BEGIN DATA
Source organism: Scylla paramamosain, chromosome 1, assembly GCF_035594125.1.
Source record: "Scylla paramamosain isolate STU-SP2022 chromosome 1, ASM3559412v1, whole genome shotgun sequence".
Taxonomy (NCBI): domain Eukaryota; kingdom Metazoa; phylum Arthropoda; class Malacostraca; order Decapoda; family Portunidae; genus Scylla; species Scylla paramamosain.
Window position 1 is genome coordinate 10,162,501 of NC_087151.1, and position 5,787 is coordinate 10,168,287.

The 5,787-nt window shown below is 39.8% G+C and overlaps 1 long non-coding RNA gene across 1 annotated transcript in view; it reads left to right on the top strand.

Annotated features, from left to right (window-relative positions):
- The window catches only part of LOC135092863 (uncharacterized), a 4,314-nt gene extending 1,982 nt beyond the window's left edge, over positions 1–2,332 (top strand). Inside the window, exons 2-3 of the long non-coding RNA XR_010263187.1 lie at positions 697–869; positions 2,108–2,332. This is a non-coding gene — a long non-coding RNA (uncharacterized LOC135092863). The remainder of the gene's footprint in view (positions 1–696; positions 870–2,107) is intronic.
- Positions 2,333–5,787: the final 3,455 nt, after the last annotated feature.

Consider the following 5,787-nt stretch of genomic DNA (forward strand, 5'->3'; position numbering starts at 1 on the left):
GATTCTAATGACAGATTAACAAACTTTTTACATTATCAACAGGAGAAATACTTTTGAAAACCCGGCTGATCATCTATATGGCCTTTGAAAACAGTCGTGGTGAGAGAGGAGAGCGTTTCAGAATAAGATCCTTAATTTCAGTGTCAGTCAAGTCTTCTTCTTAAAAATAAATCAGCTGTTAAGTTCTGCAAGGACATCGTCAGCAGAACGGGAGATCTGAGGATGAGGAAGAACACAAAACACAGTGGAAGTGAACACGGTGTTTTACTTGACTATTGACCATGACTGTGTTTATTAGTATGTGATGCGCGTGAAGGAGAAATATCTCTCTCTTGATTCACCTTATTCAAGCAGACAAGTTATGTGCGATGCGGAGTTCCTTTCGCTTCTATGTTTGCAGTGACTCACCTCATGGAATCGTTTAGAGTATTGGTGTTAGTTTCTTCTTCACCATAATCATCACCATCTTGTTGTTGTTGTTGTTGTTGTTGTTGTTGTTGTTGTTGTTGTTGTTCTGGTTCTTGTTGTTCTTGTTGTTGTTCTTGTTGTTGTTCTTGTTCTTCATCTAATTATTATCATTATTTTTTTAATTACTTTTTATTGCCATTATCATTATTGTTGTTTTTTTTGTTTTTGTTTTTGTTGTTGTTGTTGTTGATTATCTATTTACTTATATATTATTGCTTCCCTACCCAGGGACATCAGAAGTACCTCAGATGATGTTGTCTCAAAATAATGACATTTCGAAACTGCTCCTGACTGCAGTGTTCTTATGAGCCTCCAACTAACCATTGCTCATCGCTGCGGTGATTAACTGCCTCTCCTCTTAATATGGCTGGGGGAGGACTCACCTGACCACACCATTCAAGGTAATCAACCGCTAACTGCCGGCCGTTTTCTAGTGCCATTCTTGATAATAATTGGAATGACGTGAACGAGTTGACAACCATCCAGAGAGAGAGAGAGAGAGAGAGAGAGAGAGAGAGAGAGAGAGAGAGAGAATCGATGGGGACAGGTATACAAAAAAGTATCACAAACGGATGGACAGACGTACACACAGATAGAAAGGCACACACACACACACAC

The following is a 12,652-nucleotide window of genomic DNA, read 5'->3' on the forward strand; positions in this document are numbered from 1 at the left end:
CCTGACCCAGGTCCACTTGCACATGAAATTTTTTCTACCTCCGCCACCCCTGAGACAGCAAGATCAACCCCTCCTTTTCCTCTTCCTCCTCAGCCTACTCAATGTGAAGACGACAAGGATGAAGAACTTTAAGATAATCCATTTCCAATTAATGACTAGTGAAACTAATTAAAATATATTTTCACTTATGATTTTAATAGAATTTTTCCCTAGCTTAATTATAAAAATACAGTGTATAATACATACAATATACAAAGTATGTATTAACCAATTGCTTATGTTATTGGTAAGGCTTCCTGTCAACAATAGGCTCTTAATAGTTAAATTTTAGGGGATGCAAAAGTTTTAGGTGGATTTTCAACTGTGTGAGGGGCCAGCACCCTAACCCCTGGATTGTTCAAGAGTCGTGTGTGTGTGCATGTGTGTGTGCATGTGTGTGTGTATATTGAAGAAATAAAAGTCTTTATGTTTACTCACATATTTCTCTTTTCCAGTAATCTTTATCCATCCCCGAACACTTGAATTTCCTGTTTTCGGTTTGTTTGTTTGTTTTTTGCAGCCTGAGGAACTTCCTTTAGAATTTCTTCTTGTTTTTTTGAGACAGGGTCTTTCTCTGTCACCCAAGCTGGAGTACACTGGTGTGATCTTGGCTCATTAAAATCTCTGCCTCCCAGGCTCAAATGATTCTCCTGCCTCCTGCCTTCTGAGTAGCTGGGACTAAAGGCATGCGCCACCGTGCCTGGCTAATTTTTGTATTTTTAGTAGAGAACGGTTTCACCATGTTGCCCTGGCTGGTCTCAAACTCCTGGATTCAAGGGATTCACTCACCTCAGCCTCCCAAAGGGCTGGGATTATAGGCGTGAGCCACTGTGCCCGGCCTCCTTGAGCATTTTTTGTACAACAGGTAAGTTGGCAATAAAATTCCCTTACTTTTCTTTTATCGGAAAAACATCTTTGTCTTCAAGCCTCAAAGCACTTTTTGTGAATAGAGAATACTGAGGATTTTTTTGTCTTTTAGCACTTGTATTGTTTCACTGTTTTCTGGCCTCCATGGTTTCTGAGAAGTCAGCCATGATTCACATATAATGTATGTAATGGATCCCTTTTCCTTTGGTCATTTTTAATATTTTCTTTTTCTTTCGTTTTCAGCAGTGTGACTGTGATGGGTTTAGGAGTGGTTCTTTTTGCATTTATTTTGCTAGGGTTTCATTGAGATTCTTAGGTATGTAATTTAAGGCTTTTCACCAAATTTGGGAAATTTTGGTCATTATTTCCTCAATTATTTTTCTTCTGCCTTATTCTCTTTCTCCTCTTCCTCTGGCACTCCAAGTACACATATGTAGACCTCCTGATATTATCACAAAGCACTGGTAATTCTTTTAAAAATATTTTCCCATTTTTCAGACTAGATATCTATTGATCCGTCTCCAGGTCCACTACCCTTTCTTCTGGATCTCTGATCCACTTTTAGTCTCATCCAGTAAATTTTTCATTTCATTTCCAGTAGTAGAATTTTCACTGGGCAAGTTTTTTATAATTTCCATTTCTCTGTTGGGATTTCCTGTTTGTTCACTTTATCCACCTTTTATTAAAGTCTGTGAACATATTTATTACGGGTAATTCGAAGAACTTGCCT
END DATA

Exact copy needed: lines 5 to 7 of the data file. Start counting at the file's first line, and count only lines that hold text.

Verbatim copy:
The 5,787-nt window shown below is 39.8% G+C and overlaps 1 long non-coding RNA gene across 1 annotated transcript in view; it reads left to right on the top strand.

Annotated features, from left to right (window-relative positions):
- The window catches only part of LOC135092863 (uncharacterized), a 4,314-nt gene extending 1,982 nt beyond the window's left edge, over positions 1–2,332 (top strand). Inside the window, exons 2-3 of the long non-coding RNA XR_010263187.1 lie at positions 697–869; positions 2,108–2,332. This is a non-coding gene — a long non-coding RNA (uncharacterized LOC135092863). The remainder of the gene's footprint in view (positions 1–696; positions 870–2,107) is intronic.